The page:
As a sports fan, there is nothing worse than the stark realization that all hope is lost.
Until you reach that breaking point, optimistic fans are able to easily rationalize poor outings by chalking up losses to a tough schedule, bad luck, a rash of injuries or a million other excuses.*
*Does the phrase “We ran into a hot goalie” ring a bell? How about “We couldn’t buy a call the entire game?”
But I’ve been a fan of D.C. sports teams long enough to know that, inevitably, there comes a time in every season when it’s no longer possible to bury your head in the sand and tell yourself that everything is going to work out just fine.
Until recently, the last time that depressing moment of realization came into my life was on Sunday, October 30, 2011.
If I close my eyes, I can still picture it as if it was yesterday.
The 3-3 Washington Redskins traveled to Toronto to take on the 4-2 Buffalo Bills.
Realistically, no one thought for a minute that either franchise was capable of winning the Super Bowl, but both teams had looked decent enough at times during the first two months of the season to inspire a bit of confidence on behalf of their fans.
“Sure, the Redskins aren’t considered part of the NFL’s elite, but at least head coach Mike Shanahan has this team pointed in the right direction,” said damn near every Redskins fan in town.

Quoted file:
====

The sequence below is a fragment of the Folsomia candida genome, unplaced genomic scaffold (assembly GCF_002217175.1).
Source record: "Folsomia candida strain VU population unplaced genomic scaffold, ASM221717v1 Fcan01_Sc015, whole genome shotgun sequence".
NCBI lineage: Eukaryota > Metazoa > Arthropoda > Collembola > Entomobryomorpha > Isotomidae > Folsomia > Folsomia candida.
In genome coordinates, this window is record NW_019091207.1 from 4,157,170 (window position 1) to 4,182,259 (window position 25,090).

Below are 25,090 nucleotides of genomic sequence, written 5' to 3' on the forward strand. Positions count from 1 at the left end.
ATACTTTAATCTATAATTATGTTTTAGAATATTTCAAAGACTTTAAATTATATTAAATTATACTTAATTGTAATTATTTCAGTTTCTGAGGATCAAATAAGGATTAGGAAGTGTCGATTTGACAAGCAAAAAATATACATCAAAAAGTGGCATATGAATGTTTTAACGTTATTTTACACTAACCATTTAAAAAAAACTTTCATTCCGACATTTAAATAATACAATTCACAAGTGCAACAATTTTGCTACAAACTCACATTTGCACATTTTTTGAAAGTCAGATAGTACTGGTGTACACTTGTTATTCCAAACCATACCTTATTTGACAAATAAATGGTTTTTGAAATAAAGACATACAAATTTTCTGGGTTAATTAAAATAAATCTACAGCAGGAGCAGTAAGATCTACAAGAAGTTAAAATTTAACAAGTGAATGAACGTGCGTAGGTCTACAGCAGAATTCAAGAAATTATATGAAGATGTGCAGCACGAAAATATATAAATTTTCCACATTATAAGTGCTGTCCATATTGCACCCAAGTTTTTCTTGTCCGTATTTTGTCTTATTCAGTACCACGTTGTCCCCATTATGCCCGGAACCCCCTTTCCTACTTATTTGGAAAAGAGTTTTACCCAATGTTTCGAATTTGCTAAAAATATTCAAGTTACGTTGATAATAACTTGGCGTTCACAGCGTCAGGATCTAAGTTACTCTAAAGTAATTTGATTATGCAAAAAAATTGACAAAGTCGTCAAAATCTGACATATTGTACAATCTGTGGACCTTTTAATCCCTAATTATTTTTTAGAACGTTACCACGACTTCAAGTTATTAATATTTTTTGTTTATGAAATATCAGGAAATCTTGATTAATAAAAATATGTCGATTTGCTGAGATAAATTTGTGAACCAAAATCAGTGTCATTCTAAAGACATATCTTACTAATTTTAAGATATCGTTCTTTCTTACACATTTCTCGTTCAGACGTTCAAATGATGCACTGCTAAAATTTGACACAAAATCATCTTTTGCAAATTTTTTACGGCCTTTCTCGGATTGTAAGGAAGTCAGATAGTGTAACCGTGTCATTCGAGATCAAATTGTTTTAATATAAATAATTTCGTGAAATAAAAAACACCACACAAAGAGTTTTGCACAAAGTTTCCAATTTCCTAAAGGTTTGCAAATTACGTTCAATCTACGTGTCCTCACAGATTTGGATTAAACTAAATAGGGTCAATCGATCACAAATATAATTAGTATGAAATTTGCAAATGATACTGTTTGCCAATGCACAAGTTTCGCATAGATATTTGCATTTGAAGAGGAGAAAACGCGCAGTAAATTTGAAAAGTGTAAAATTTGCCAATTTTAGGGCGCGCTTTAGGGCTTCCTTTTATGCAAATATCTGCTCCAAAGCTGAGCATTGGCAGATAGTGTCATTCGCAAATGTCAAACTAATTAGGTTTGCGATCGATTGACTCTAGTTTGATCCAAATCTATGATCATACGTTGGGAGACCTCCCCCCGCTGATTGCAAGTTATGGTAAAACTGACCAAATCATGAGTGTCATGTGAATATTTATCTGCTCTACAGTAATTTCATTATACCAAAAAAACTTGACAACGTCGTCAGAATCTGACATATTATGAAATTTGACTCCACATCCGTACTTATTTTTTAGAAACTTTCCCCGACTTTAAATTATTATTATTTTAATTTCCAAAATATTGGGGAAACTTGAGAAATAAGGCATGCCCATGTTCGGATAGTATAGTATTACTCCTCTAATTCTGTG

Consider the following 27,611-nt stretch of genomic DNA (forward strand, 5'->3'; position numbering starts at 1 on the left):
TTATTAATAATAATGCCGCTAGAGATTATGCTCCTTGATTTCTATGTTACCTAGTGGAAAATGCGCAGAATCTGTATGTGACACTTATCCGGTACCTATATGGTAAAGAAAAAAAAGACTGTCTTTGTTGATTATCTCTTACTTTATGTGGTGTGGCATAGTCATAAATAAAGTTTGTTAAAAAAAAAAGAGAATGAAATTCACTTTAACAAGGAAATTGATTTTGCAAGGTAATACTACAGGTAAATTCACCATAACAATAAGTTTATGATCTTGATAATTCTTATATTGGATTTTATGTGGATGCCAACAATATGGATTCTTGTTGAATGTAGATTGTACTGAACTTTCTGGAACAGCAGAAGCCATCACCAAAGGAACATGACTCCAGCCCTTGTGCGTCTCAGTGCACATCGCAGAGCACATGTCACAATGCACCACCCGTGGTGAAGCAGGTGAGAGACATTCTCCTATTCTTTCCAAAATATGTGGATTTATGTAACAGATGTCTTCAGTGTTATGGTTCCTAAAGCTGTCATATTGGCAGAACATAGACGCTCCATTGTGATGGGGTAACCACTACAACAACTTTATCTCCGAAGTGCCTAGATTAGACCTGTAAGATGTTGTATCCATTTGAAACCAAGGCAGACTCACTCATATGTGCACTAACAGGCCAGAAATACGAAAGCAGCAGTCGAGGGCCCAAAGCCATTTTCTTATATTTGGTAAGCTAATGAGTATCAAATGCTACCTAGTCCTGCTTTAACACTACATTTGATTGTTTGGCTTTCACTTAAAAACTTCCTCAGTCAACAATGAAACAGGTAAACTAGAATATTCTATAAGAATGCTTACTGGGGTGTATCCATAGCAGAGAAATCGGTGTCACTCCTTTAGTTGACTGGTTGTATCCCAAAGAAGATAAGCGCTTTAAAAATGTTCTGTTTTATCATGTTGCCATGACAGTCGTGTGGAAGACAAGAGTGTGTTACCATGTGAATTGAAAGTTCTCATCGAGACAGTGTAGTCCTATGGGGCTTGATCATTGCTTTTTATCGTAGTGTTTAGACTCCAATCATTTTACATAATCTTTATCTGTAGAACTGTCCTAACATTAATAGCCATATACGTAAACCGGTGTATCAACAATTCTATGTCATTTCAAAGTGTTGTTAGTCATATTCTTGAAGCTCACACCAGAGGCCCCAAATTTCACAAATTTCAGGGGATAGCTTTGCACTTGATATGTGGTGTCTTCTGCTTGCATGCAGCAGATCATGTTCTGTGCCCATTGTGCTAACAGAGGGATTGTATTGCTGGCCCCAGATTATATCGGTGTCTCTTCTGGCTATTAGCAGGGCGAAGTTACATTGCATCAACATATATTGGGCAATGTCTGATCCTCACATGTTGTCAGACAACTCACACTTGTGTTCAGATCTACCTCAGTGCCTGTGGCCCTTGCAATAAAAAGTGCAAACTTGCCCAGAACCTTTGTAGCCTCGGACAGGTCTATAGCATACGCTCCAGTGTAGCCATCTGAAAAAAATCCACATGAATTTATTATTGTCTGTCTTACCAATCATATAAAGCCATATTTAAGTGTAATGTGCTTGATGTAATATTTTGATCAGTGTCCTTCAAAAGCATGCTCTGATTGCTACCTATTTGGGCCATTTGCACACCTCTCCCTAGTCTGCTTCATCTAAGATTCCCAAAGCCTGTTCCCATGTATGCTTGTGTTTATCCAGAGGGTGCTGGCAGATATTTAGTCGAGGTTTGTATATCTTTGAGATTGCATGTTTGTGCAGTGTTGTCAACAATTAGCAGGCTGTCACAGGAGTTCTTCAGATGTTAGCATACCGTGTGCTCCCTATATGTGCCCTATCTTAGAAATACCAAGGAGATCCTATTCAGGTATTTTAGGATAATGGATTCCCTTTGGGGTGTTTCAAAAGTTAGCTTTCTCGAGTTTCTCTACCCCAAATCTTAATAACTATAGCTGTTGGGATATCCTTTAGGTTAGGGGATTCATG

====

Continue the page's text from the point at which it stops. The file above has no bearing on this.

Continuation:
And then the Buffalo game happened.
The Redskins were systematically destroyed in a 23-0 beatdown by a Bills team that’s so underwhelming they’re forced to play a portion of the home games in another country, and it was clearly time to adjust expectations.
After watching quarterback Rex Grossman get benched for throwing four interceptions in a single game, any chance of Washington salvaging the season hinged on the arm of John Beck.
Shanahan and his son Kyle both swore that Beck could be “the man,” and even went as far as to “stake their reputation” on the unheralded backup, which sounded great … until the 30-year-old actually stepped onto a football field.
But after that demoralizing loss it Toronto, it was clear the Redskins had no backup plan and ‘Skins fans better brace themselves for another forgettable season.
So why am I ripping the band-aid off of this old wound? What good can possibly come from reliving such disheartening moments?
I’m glad you asked.
I bring all of this up to help fans of the Washington Capitals prepare for what comes next.
I’m not going to pretend I can make it all better, but hopefully they can at least take some comfort in knowing that they’re not alone.
Anyone who has been a fan of the D.C. sports scene for a while now has been through this – although, to be fair, rarely do local teams have the level of expectations placed on them that the Caps are currently saddled with.
But there’s no doubt in my mind after watching the Capitals get humbled 5-0 by the lowly Carolina Hurricanes that the season is over for Washington.
Regardless of whether this team can even back into the postseason, the Caps are fundamentally flawed.
It was downright adorable last week when Caps general manager George McPhee tried to convince the locals that his team could take on the world, if only they were healthy.